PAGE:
At 09:31 PM 2/1/97 -0400, you wrote:
>Jim Canfield wrote:
>>The most secure, usable, firewall we have found to date is the
>On what basis do you make this assertion? "secure" can mean a lot of
>things and a rubber stamp from NSA or it's equivalent doesn't mean a
>whole lot if buggy software can be trivially exploited. We could go on
>about "usable" but I'll let that one slide. In particular is the
>firewall configuration an EXACT match with the
>"certified/tested/evaluated" machine? NT has a C2 rating but it's not
>worth a damn. When was the last time you ran an NT box with no LAN, no
>floppy, and with a modified BIOS? Not exactly a useful product. Then
>again, assuming you duplicate this setup, place said machine nearish to a
>window. Electronic eavesdropping (for about $3000 and change) or outside
>observation does tend to degrade the usefulness of said rating does it
Firest Mistake. NT is not C2 complient. Anyone knowing anything about LAN
security would know this. Do a little more research before replying to
someone. Besides, do you even know the differnet levels of security, or are
you just "anti-nt".(which is not a bad thing)
>>As mentioned the products are B1 compliant (awaiting certification)....
>whatever, see above.
>>They are relatively easy to setup , nice GUI and it has built in the
>Ah, the GUI. Remote manageable too I think I recall. What to say when
>the X11 session gets hijacked? You sure the box isn't running a
>braindamaged X11 server? Can you attack the logging facility thru DOS?
>What happens when you bog the machine down with hundreds of connections?
>Does it run out of VM and spontaneously reboot? How about the logs
>filling up the disk? What happens when this occurs and an exploit is
>then launched? Do you still have an audit trail?
Have you even used the Cyberguard product ? You would know this if you have.
Pick up a phone and call !!
>>ablity for most "standard "(excuse the word) proxies and allows creation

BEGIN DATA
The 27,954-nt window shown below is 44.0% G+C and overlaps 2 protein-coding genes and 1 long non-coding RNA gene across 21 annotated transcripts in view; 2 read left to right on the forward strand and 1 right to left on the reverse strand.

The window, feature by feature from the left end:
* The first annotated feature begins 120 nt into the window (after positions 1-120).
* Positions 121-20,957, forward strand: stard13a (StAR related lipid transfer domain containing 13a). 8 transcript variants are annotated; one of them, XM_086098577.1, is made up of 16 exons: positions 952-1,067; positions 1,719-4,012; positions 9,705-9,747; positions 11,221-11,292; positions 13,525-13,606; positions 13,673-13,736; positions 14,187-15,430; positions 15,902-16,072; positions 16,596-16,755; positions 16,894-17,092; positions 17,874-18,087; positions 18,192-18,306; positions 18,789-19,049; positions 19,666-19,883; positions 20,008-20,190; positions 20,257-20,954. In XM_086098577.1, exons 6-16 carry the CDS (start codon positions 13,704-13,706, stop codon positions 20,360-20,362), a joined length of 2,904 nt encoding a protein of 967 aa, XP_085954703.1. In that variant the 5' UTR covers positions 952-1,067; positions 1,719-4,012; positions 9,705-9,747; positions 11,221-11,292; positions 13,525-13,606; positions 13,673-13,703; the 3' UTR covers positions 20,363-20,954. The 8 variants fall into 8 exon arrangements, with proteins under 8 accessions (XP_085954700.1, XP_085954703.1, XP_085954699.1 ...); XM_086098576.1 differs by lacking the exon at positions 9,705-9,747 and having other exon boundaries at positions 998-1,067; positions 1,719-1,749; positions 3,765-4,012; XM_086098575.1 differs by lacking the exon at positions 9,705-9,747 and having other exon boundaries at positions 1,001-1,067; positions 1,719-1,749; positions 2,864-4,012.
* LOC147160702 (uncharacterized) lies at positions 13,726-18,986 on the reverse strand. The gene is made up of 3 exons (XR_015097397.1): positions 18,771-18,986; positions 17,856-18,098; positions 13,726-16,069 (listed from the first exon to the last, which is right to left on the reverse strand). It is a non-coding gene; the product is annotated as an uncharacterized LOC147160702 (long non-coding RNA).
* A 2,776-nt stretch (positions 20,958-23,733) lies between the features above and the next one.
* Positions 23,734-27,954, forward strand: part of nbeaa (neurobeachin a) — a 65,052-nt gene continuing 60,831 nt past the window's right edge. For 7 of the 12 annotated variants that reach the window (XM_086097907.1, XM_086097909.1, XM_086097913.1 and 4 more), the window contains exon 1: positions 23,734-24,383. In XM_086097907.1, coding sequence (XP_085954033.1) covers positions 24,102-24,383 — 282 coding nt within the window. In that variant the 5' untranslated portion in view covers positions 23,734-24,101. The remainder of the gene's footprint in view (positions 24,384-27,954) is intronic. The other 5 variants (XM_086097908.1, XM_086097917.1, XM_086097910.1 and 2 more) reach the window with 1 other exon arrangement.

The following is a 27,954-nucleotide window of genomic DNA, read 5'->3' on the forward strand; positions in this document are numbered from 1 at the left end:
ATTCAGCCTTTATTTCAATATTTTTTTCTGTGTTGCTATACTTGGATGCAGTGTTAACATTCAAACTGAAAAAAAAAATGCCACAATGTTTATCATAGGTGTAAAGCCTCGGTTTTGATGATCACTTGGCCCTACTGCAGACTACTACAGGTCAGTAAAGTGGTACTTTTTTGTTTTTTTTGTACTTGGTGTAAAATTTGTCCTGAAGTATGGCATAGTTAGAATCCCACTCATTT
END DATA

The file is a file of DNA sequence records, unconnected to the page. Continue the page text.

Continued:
>>of probably anything you might need.
>So they know how to check off all of the feature boxes on the report
>card. Anybody can and everybody does that.
>IMO ratings, be they NSA/NCSA or whatever aren't worth much and
>deffinately not a price premium. I take far more comfort in people
>banging away at the available stuff and fixing the problems.
>Additionally, you really believe the vendor (or reviewer for that matter)
>went thru every single line of code specifically looking for possible
>exploits? Get real. All the ratings do is study the protection scheme
>and bless it as logical and OK at least in theory. Then with various
>degrees of persistance they try to prove you can't get around said
>protection. Holes and stack smashes by way of poorly written C and
>resolver libraries and DOS via SYN etc. aren't addressed. If they were
>we wouldn't be plagued with some of the problems we have now.
SO..... Which firewall do you prefer? A filter in a router.
Sorry about the late response, I took off this weekend for once. I believe
if you do prefer one FW to another, that is fine. But don't say one box is
"better" then another or one is not "good". How do we rate these today? As
all LAN and WAN hardware desicions, personal tastes still are a factor. If I
like Cyberguard and you like Guantlet, who is to say I am wrong or you are.
Each application has it own requirements. Don't ask questions that pertain
to firewalls in general.
= Brian Podolak, ====
= E-Mail brianp @